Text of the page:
By:   Ola Wietecha,  July 26, 2016

Sockeye (salmon) fishermen are expecting processor prices to start solidifying soon as the season continues to wind down after peaking nearly two weeks ago, one fisherman told Undercurrent News. 

Earlier this month Undercurrent reported that sockeye salmon in Bristol Bay had reached its peak harvest on July 15, with a harvests of about 2.41 million fish, and catches have been dropping steadily since then.

According to the latest data published on Alaska Department of Fish and Game’s daily run summary, by the end of last week, the total run of sockeye salmon in Bristol Bay hit 46.96m fish. On July 21, the most recent date for which there is catch data, there were 727,100 fish caught.


Fishermen expecting 75 cents a pound

Last month Copper River Seafoods set a base price at 75 cents per pound, with bonuses available up $1.25 per pound, and according to one fishermen out of Bristol Bay who wished to remain unnamed, fishermen are expecting other processors to also set a 75 cent price.

The processors in general have remained “characteristically silent” about prices, but expects prices to be revealed “very soon”, the source said.

“All I hear is rumors,” he said. “In normal years it would be over by now…it’s a little later than normal, but I have a feeling that pretty soon prices are going to be known.”

Last year ex-vessel prices for sockeye dived from over $1/lb to 50 cents, upsetting fishermen and prompting unprecedented marketing efforts by the Bristol Bay Regional Seafood Development Association.

According to the fisherman, several years ago 75 cents would have upset fishermen, but given last year’s prices, they would be “content” with 75 cents.

“I think everyone is expecting 75 cents, and around here they’ve caught so many fish that 75 cents is going to make them pretty good money so they’re more content than last year,” he said. “Seventy five cents could be an outrageous prices in other years, right now it’s not horrible.”

One sockeye buyer told Undercurrent that on the wholesale side, prices, which stand in the low $4/lb range, have likely bottomed out.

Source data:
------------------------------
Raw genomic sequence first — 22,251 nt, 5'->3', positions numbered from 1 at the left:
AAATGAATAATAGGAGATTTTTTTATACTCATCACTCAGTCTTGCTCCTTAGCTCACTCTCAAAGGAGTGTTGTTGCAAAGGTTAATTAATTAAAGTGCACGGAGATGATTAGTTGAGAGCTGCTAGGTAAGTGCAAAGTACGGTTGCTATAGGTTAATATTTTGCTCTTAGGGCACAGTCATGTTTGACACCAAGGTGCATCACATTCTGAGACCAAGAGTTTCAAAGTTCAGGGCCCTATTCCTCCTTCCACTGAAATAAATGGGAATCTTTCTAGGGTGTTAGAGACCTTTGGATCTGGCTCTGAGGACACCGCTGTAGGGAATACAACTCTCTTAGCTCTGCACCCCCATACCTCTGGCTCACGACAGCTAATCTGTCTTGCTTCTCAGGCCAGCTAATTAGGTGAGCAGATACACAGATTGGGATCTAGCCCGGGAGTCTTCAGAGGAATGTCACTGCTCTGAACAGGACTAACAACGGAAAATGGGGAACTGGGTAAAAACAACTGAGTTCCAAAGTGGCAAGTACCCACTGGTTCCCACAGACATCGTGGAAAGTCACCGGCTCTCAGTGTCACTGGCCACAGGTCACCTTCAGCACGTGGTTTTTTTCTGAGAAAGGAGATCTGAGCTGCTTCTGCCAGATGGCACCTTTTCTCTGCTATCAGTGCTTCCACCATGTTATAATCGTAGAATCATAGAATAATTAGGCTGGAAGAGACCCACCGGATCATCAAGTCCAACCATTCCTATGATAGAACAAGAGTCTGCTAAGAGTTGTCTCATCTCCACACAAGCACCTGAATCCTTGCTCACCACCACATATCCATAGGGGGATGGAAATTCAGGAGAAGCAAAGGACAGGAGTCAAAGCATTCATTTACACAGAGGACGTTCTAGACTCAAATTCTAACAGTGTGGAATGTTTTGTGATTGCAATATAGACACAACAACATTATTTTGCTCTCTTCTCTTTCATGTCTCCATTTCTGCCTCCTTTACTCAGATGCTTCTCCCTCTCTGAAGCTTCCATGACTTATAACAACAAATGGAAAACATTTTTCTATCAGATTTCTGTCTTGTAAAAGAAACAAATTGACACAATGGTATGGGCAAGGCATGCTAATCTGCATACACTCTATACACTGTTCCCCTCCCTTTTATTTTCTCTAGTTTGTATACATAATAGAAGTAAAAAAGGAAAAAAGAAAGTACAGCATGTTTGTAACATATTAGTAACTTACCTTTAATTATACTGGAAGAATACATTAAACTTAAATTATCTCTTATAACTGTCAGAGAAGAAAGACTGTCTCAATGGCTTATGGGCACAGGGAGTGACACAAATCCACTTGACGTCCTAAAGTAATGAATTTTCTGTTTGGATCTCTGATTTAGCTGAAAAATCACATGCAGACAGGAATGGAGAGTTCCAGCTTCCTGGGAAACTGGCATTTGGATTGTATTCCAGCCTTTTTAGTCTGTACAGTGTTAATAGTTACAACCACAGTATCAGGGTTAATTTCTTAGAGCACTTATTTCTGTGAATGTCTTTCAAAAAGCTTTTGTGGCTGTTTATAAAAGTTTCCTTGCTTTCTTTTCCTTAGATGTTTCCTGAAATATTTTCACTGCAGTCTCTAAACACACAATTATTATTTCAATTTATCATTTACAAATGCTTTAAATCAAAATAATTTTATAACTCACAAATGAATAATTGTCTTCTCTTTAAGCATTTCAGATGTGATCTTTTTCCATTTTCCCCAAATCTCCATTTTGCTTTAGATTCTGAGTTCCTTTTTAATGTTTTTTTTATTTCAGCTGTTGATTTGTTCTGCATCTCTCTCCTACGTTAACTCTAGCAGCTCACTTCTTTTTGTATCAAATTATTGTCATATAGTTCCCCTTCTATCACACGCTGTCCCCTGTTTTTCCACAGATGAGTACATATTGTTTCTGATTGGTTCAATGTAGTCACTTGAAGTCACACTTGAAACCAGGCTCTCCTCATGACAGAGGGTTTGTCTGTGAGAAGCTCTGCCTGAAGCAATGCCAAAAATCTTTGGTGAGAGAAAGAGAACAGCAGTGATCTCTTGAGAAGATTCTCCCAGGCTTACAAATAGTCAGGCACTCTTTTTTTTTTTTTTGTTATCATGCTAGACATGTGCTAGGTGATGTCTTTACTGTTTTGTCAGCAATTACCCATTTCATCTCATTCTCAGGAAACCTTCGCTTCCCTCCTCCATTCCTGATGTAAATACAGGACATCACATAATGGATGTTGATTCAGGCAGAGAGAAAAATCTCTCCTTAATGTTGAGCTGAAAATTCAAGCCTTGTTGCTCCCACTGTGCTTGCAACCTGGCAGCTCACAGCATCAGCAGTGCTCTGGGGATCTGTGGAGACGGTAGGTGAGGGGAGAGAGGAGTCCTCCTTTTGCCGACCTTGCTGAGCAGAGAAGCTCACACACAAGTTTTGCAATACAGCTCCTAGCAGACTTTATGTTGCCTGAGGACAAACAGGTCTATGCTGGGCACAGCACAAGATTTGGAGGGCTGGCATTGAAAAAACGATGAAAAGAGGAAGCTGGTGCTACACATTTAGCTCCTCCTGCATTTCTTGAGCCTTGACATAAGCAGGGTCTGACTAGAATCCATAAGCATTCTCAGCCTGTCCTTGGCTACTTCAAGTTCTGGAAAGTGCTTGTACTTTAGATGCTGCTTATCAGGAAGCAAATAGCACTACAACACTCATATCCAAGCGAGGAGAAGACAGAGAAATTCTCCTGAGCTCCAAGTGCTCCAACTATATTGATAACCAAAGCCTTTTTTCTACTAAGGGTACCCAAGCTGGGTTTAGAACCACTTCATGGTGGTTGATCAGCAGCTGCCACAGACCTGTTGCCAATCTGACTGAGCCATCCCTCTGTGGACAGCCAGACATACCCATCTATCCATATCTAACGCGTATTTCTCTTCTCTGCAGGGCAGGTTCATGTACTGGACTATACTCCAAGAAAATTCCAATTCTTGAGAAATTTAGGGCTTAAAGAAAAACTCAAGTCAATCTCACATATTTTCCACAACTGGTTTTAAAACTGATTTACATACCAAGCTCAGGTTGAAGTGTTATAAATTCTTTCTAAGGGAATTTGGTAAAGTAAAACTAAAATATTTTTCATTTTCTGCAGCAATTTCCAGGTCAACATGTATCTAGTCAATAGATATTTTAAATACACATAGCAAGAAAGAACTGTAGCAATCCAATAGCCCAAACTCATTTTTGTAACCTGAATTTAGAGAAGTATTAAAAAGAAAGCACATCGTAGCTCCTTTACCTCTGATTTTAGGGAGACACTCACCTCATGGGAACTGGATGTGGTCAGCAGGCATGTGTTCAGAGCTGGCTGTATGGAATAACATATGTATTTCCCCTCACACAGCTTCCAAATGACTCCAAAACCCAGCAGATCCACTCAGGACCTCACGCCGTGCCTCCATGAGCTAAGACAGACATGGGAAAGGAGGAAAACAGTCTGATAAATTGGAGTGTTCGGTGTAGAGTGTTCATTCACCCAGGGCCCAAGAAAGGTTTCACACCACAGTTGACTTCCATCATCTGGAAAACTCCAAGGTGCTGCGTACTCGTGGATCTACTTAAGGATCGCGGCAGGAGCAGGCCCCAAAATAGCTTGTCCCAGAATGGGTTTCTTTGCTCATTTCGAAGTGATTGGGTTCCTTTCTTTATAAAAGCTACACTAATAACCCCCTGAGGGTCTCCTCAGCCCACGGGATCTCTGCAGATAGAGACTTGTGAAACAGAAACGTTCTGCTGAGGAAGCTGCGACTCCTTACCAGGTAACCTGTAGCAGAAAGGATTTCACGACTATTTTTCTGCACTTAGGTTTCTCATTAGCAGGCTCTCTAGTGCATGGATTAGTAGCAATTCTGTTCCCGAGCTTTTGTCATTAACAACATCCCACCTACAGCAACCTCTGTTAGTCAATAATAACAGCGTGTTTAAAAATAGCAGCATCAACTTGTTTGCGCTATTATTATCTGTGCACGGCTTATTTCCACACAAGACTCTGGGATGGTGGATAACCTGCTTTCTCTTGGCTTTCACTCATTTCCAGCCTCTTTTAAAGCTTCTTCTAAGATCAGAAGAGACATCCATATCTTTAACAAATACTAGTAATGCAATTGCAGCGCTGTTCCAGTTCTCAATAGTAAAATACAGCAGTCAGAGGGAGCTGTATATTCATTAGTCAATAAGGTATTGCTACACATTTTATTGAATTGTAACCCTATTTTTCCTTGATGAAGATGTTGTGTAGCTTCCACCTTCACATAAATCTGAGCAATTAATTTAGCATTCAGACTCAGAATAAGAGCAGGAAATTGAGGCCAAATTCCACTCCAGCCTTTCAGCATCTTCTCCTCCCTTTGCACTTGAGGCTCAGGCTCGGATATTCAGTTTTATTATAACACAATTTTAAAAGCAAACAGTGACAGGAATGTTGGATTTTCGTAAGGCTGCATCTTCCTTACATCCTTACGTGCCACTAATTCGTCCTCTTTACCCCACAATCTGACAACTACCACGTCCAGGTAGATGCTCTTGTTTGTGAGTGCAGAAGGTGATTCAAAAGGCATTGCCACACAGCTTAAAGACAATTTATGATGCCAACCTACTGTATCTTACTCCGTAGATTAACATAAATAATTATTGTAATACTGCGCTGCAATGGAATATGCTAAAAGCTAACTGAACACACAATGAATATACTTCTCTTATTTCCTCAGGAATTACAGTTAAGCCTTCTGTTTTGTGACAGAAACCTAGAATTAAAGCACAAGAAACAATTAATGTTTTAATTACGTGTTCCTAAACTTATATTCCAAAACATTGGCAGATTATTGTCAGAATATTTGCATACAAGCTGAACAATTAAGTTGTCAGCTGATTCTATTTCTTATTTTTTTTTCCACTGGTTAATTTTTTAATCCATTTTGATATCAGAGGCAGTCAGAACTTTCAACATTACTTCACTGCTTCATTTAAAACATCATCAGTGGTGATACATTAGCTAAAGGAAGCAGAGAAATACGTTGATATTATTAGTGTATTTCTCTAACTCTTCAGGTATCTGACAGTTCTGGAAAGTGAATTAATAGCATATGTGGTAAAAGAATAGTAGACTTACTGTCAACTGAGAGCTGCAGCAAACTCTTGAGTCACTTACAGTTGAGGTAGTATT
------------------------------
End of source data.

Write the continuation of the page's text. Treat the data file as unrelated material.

“For the past couple weeks prices have been somewhat steady, but they’re typically high at the beginning and it gradually comes down. I think we’re at the bottom [and that prices] have stabilized. I don’t anticipate them dropping anymore, and if they do it won’t be by much,” he said.

Fishermen were expecting higher year-on-year prices early on due to higher farmed prices, among other factors.

“The bigger picture in salmon of course is production in the farmed market, from studies we’ve seen that tends to affect what people pay in the market more than any single thing,” said Glen Reed at the Pacific Seafood Processors Association. “The algal bloom that they had in Chile a month ago has reduced supply and that has been, on the whole, a net positive in Alaska by reducing supply.”

The fisherman said that the salmon run is stronger out of Bristol Bay than expected this year, and processors are holding off on naming prices for as long as they can.

“We couldn’t predict that [the run would go on so long], and now we don’t know when it’ll end, I can’t imagine it can go on much longer,” he said.

Re-printed with permission of Under Current News.  Original news story at:


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